• cannot do any number of other things in society.

People who cannot do any of these things and yet, for some inexplicable reason remain deeply committed to voting, but can’t, solely because they don’t have the $20 it would take to procure said ID are in luck. The Pennsylvania’s Department of Transportation will issue free identification cards. Even those who cannot afford the cost of the supporting documentation which is required to get an approved ID, like a birth certificate, are still in luck because their votes will count if they swear that they cannot afford the cost.

ACLU Experts Not Credible and Demonstrated Bias

The plaintiffs who include the American Civil Liberties Union (ACLU), the National Association For The Advancement of Colored People (NAACP) and the Homeless Advocacy Project who brought this dishonest lawsuit claimed that the law would disenfranchise 9 percent of the voting populace and they found an expert equally dishonest who testified as to the 9%. Judge Simpson, to his credit, rejected the 9 percent representation as “not credible” and added that the so called expert demonstrated bias.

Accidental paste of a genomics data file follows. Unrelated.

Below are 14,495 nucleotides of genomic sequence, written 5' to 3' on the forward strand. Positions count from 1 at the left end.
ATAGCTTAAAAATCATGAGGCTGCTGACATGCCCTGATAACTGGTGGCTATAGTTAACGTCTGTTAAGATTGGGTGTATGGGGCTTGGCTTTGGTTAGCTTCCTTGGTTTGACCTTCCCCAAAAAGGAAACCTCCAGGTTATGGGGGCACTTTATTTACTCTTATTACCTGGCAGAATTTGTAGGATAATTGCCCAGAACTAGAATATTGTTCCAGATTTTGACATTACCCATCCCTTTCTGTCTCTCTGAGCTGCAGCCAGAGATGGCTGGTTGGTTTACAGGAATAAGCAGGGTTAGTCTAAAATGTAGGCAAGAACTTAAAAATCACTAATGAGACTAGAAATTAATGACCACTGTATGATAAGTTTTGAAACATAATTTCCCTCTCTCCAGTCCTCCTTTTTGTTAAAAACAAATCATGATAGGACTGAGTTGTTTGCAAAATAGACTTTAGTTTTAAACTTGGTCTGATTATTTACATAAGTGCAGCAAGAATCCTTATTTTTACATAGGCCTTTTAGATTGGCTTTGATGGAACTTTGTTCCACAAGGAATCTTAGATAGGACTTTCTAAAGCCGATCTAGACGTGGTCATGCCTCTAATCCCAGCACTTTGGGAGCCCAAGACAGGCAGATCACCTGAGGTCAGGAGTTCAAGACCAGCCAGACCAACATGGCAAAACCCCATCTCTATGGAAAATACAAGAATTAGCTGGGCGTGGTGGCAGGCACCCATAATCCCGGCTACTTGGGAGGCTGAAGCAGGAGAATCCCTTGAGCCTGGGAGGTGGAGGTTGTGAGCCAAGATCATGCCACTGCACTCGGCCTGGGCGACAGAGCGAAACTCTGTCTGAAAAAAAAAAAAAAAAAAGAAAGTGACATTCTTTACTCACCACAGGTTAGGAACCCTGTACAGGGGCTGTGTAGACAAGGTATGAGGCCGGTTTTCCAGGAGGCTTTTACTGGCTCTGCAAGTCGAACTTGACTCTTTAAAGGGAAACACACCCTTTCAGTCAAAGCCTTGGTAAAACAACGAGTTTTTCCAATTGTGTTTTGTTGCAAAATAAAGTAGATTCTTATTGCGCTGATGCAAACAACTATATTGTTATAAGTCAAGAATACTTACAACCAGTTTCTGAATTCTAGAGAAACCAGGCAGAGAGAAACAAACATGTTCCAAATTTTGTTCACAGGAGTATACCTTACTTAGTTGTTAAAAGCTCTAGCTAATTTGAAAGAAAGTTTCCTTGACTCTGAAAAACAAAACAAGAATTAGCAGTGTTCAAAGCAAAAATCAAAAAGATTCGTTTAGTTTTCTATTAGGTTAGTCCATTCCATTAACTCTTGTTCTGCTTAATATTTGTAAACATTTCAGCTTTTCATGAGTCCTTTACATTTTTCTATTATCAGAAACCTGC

Judge Simpson rejected the ACLU’s’ attempt to “inflate the numbers” of disenfranchised voters—which he estimated were “somewhat more than 1% and significantly less than 9%,” as claimed by the petitioners. This outcome is similar to those in the unsuccessful lawsuits against the voter ID laws of Georgia and Indiana. In all three states, the courts threw out the opinions of the alleged experts hired by the ACLU as “not credible.” Imagine that, the ACLU not credible.